The Story of Money The Money Supply

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					                   The Story of Money: Banks Create Money
                            (A lesson plan based on The Story of Money,
                  a comic book published by the Federal Reserve Bank of New York)

                       Grade Levels: Elementary and Middle School

This activity involves a simple simulation to help students learn how the money supply increases when
banks make loans. It can be used with upper elementary and middle school students.


                             Changes in the money supply cause changes in the level of voluntary trade.
                             The supply of money in the economy must grow neither too rapidly nor too
                             slowly, but at a rate that keeps the value of our money stable and leads to
                             steady growth in the economy. How do we make sure that the U.S. money
                             supply grows at the right rate? That’s the job of the Federal Reserve
                             System. The “Fed” has three primary tools available to influence the growth
                             of the money supply. One of these tools is the reserve requirement, which
                             is the amount of money that banks hold on deposit. By adjusting the total
                             amount of money in a bank, the Fed can influence the amount of money
                             available for loans.


Money – Anything that is freely accepted in exchange for goods and services.

Money Supply - The amount of money in the economy; U.S. money supply available for immediate
spending includes currency and checking accounts at depository institutions.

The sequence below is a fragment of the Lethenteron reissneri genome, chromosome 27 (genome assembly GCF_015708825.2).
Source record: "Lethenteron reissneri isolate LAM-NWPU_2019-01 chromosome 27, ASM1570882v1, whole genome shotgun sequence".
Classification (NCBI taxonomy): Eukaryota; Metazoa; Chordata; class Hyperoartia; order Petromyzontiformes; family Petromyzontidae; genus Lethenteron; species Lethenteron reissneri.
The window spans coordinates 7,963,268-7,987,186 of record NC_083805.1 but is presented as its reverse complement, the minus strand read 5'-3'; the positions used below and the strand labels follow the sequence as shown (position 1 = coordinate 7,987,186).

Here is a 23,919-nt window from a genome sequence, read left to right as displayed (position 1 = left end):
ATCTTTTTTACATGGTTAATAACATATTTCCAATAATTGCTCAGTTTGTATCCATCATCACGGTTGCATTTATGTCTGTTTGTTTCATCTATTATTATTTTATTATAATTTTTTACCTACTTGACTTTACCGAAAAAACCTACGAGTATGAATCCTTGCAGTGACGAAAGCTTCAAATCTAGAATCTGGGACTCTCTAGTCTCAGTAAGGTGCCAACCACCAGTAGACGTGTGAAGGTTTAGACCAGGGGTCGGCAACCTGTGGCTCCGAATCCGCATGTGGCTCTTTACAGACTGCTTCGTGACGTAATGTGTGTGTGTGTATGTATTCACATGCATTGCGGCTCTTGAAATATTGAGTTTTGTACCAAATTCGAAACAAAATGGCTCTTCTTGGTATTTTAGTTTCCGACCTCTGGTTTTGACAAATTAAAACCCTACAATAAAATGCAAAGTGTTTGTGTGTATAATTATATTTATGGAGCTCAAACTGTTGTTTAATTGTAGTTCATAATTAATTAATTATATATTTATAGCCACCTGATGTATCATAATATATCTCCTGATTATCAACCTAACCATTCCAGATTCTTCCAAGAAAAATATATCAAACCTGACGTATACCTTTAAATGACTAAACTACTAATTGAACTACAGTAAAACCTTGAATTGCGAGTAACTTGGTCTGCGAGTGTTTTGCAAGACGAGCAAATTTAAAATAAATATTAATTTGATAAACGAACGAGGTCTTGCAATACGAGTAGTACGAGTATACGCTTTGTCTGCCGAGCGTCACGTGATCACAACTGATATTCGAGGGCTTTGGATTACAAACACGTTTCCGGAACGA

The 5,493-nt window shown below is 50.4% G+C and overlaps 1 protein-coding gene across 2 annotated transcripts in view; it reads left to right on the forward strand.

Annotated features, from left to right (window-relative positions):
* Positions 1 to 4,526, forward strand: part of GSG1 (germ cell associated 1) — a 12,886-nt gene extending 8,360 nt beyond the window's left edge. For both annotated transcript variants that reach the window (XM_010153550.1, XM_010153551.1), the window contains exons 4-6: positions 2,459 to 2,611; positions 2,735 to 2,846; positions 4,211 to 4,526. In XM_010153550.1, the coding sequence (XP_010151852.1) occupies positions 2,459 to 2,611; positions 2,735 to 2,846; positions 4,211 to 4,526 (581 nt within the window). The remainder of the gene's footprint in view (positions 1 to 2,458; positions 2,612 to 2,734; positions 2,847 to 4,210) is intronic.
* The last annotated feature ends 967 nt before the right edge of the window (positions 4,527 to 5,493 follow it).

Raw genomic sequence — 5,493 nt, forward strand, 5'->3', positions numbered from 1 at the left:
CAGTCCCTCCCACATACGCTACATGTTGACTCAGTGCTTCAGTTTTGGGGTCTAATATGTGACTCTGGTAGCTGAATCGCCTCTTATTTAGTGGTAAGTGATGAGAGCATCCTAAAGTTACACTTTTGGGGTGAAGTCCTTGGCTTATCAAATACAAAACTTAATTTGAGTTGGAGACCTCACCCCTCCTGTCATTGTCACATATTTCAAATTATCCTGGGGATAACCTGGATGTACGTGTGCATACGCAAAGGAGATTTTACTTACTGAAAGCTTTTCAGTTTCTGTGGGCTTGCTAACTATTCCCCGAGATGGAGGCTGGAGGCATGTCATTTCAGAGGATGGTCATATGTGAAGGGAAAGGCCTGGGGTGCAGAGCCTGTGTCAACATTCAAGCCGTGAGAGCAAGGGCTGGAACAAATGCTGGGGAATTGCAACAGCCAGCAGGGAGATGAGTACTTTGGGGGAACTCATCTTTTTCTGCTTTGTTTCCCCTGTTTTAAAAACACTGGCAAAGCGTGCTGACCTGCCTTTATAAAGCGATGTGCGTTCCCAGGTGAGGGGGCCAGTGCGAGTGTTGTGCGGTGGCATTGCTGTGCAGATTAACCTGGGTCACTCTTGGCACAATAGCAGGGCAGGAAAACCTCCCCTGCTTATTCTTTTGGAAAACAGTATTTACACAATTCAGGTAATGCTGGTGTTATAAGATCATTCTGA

Medium of Exchange – An item that is generally accepted as payment for other items.


   ⇒ A number of quarters, depending on the number of students in the class
   ⇒ 30 pieces of green paper money, marked “quarterbacks”
   ⇒ Deposit and loan record


   1. Discuss the importance of the supply of money in our economy. Explain that the Federal Reserve
      System has a number of tools to influence the growth of the money supply. (Pages 22,23)
      However, although banks and savings and loans do not print dollar bills or manufacture coins,
      they also create new money.

   2. Explain that money is a medium of exchange. It enables people who specialize in producing one
      good or service to exchange their product for somebody else’s product. People accept something
      as money if they have faith that they can exchange it for goods and services they want.

   3. Give out the quarters randomly to the students. Tell them that you are going to start a bank to
      keep their quarters safe. Select one student as a teller. Have the teller record on the deposit record
      the name of each student and the number of quarters each deposited.
    4. Take the quarters of several students, giving them green paper “Quarter Backs” in exchange. Put
       the quarters in a safe place – your desk or pocket. After several students make deposits, have the
       teller count up and record the total number of quarters deposited.

    5. Tell the students that the “Quarter Backs” now held by several students will probably work as
       well (at least within this classroom) as the quarters as a medium of exchange. After all, anyone
       who holds such a bank note can take it to the bank at any time and get a quarter for it. The note is
       backed by the quarter on deposit at the bank. Therefore, it is probable that people in the area, if
       they trust the banker, will begin to accept bank notes in exchange for goods and services. When
       this happens, the bank notes become money.